You’ve seen them all over your city’s streets, and everyone who rides one looks absolutely thrilled. So, why haven’t you picked up your own folding electric scooter yet? Maybe you’re worried about whether e-scooters require a driver’s license, or a specialized license like motorcycles? Maybe you don’t have a driver’s license. Can you still ride an electric scooter, shared or otherwise?
According to recent guidance published by the UK Department of Transport, “You must have the category Q entitlement on your driving licence to use an e-scooter. A full or provisional UK licence for categories AM, A or B includes entitlement for category Q. If you have one of these licences, you can use an e-scooter. If you have a provisional licence, you do not need to show L plates when using an e-scooter.” This, however, only refers to the current trial of shared e-scooter platforms that are operating in the UK on a limited basis.
Whether or not you’ll need a driver’s license depends primarily on where you’ll be riding your scooter. The UK has a complicated set of laws regarding electric scooters. The sale and purchase of scooters is legal, yet there are a multitude of restrictions on where they can be ridden. For now, the UK does not permit e-scooters to be ridden on public roads, bike lanes, or pedestrian walkways. Because of this ban, driver’s licenses are not required to operate an electric scooter. They are technically only allowed to be ridden on private land or roads, and since licenses only apply to vehicle operation on public roads, licensing laws do not apply to scooters. Despite this, the UK Transportation Committee has called for the “swift legalisation of private scooters on roads and in cycle lanes.”
First, we need to define what we mean by motorized electric scooter. The term can mean a number of things, from folding scooters like Unagi’s Model One to two-wheeled seated scooters that are more moped-like and have more powerful motors and larger batteries. For the purposes of UK law, a “motorized scooter” is defined as “any two-wheeled device that has handlebars, has a floorboard that is designed to be stood upon when riding, and is powered by an electric motor.” Other small motorized vehicles are classed as motorcycles, mopeds, or motorized bicycles, depending on their construction, weight, and motor size. Because there are no laws specifically concerning electric scooters, they are covered by the same legislation as cars and motorcycles. Naturally, scooters do not meet the specifications required for these other vehicle types, which is the reason they are technically not allowed on roads. Once the new scooter-specific laws are passed, this legal conundrum should be straightened out. Fingers crossed the law passes soon.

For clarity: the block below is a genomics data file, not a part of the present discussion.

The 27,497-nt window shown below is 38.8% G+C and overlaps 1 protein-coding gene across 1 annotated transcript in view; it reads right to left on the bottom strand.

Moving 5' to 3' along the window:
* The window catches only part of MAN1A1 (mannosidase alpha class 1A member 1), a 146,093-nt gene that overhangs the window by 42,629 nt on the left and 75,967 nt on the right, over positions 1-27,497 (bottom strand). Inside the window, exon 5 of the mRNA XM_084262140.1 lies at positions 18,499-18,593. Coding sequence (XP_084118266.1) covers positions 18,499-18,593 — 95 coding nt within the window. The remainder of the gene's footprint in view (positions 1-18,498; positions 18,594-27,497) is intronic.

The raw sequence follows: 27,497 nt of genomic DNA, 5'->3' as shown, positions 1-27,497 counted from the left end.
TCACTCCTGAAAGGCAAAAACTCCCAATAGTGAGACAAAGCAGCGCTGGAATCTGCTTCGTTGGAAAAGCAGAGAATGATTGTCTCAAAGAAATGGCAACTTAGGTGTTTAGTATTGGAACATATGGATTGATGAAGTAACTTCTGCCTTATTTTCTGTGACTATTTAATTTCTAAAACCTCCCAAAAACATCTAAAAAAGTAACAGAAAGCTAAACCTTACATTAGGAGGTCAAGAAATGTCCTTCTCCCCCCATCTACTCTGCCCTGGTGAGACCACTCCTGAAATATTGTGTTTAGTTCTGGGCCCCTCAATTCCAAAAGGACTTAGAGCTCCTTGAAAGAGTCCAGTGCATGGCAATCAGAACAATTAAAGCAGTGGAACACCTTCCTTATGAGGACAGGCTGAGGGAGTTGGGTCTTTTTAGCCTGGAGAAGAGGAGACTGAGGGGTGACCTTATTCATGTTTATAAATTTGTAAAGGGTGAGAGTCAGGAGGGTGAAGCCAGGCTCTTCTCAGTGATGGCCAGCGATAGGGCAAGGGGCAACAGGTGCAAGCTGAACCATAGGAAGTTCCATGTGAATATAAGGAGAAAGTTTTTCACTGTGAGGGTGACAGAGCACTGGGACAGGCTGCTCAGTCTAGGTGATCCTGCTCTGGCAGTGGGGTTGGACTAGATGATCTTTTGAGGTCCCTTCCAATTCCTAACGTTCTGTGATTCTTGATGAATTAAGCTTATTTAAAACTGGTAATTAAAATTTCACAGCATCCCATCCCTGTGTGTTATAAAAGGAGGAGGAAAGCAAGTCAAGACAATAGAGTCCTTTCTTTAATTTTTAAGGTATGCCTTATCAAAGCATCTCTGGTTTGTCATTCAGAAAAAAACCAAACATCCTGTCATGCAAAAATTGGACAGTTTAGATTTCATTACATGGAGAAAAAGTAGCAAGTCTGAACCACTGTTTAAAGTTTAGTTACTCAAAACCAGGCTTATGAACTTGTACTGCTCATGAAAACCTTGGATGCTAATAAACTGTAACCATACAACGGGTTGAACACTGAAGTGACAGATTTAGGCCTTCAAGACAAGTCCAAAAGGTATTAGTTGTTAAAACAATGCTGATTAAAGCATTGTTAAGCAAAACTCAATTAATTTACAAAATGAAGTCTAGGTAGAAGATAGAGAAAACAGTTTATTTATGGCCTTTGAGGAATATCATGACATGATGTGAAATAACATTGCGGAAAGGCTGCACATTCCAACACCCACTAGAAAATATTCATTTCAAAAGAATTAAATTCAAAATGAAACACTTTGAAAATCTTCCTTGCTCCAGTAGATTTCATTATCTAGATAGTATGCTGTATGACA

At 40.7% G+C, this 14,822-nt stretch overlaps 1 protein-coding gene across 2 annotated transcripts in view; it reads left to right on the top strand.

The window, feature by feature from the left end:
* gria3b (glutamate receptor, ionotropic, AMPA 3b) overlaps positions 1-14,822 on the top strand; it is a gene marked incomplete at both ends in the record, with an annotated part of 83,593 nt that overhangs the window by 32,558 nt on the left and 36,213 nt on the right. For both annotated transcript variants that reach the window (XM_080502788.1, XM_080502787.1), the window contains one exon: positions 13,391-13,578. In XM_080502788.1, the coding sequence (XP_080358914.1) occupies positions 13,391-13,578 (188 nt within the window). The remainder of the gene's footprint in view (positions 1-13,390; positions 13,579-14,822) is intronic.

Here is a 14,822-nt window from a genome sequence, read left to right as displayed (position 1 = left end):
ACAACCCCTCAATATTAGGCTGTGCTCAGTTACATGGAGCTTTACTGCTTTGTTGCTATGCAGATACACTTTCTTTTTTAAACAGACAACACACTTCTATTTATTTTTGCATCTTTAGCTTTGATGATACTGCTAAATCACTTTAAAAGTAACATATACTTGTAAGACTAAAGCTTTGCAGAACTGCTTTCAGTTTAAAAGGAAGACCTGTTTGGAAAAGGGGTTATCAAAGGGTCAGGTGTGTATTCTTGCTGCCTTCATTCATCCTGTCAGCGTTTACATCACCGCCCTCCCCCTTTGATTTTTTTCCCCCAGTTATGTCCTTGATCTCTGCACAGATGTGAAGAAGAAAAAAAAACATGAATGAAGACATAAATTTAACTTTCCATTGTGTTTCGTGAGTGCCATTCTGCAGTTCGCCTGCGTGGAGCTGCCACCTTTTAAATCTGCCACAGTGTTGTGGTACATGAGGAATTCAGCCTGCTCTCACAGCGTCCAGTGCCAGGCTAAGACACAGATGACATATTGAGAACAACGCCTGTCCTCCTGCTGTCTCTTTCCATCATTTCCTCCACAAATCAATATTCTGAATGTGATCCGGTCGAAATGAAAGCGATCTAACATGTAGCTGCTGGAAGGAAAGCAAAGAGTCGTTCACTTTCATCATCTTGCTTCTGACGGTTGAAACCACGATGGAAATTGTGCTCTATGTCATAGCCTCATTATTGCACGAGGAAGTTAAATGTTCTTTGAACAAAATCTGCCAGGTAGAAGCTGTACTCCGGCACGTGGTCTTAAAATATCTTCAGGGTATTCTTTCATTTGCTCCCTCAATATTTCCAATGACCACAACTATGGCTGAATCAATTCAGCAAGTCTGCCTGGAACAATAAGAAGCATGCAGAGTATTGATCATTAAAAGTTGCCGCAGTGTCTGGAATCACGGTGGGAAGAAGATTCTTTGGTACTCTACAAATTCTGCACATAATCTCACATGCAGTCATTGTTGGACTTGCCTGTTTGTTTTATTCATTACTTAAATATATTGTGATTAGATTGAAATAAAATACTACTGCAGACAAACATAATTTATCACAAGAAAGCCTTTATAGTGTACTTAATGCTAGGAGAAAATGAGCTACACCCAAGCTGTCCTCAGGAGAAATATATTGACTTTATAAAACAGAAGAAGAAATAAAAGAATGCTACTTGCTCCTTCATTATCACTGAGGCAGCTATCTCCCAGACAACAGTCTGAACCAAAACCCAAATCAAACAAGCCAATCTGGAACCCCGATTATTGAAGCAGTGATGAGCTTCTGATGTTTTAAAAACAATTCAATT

On the bright side, the UK has had trials for electric scooters on city streets by permitting shared-scooter companies to operate in certain areas. Riders can rent shared scooters but cannot yet ride private scooters on public roads. Electric scooters are classified as motor vehicles, and so all riders must have a valid driver’s license and be over the age of 16 to ride them.
The laws around electric scooter riding are constantly evolving. With new scooter-specific laws set to be passed in 2021, the grey area scooters currently sit in should become more clear. The positive news for prospective and existing Unagi riders is that over the first 3 years of the meteoric rise of folding electric scooters in the world, regulatory bodies seem to have been shifting toward regulating small forms of micromobility (like scooters) differently than larger vehicles like mopeds and motorcycles. Governments love how they aim to achieve equitable transportation goals (since many cannot afford a car, gas, parking, and auto insurance), as well as drastically reduce carbon footprints with vehicles that are human-sized and electric. And they’re easier to operate and straight up fun.